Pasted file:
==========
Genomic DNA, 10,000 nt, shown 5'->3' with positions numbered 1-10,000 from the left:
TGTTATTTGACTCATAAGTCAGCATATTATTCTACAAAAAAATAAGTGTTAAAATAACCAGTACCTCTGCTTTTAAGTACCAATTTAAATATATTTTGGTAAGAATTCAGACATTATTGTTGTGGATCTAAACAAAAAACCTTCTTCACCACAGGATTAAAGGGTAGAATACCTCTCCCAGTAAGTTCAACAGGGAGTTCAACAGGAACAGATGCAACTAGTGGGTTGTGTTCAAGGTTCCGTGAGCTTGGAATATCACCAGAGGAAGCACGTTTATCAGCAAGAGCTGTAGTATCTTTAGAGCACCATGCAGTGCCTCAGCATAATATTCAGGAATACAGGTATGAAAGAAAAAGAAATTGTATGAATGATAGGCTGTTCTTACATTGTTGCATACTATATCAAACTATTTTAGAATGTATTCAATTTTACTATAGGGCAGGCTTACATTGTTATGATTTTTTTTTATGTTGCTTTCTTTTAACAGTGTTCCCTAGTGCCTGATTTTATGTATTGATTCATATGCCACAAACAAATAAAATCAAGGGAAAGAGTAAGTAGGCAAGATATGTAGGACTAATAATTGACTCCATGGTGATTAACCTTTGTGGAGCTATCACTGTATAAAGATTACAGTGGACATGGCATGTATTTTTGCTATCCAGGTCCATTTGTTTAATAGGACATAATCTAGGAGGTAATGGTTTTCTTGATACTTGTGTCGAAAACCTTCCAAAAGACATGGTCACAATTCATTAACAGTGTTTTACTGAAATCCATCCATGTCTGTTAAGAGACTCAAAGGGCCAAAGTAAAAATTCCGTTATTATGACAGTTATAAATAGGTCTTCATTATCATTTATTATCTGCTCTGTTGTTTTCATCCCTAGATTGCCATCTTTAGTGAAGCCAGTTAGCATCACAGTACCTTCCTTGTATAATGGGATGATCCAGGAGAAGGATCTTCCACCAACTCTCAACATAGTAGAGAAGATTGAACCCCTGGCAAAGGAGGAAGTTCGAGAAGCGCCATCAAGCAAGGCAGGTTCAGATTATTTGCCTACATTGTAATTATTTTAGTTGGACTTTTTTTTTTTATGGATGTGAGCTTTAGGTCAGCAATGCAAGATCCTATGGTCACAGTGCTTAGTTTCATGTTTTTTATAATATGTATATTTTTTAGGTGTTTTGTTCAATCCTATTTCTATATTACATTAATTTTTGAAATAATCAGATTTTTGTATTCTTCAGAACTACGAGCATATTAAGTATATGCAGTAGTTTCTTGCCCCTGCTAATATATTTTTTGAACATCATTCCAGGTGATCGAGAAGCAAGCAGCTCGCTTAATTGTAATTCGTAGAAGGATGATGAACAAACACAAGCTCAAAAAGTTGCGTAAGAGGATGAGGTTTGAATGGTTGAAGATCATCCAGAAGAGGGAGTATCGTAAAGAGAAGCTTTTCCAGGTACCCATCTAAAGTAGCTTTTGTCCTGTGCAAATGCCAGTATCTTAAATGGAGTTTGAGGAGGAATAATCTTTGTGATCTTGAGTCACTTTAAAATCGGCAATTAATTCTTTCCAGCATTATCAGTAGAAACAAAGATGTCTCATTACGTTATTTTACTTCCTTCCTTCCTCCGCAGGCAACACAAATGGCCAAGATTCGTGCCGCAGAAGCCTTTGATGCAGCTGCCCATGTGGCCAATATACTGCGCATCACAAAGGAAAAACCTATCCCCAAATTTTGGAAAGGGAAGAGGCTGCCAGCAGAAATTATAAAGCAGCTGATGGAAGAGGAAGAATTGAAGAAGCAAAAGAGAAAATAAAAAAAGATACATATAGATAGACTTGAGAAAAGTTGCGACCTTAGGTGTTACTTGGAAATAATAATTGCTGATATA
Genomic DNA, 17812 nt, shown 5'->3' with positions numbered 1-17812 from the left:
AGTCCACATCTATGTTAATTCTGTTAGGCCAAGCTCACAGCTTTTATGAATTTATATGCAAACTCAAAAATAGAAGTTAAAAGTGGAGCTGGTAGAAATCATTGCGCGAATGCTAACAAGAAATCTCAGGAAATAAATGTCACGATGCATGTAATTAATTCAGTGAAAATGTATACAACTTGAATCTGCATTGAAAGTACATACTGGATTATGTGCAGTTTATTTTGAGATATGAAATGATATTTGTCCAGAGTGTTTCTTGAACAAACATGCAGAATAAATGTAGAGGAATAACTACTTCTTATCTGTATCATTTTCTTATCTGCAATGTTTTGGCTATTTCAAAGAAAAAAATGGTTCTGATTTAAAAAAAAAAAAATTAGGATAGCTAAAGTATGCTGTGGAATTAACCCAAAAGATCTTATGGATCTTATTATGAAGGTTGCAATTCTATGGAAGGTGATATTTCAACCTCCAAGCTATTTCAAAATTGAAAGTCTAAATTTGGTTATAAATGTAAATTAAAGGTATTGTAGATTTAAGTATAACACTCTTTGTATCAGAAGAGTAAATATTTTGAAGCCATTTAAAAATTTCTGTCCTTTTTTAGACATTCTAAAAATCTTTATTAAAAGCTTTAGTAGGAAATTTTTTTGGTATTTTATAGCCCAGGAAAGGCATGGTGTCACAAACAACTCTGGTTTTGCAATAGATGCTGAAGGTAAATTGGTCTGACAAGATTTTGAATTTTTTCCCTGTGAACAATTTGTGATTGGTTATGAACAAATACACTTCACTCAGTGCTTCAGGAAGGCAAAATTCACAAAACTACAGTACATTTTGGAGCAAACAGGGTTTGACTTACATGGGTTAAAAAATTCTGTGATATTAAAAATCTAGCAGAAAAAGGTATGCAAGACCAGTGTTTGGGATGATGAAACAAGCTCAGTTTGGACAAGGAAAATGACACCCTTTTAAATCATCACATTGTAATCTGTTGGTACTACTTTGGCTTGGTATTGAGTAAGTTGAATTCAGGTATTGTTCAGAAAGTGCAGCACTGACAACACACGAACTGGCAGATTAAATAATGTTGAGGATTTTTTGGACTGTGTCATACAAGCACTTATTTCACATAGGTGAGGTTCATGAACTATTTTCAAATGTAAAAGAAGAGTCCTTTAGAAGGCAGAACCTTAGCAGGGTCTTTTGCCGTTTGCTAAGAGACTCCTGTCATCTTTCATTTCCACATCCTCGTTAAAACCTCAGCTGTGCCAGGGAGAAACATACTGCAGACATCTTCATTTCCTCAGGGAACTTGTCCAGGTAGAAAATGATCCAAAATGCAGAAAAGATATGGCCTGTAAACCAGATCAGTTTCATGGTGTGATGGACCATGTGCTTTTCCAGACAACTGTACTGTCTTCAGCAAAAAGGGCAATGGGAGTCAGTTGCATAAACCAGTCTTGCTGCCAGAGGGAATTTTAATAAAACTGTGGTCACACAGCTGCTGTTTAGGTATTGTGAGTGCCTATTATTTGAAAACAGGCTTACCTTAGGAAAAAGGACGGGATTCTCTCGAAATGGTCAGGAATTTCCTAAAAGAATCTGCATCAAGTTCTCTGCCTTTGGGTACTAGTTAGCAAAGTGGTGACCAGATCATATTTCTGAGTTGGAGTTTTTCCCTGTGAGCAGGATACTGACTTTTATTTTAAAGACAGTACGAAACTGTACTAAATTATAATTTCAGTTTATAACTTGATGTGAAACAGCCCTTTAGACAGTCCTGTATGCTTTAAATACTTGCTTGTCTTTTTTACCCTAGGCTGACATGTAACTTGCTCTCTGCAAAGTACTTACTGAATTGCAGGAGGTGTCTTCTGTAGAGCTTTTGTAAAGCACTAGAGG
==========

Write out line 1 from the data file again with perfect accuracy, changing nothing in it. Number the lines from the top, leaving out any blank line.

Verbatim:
Genomic DNA, 10,000 nt, shown 5'->3' with positions numbered 1-10,000 from the left: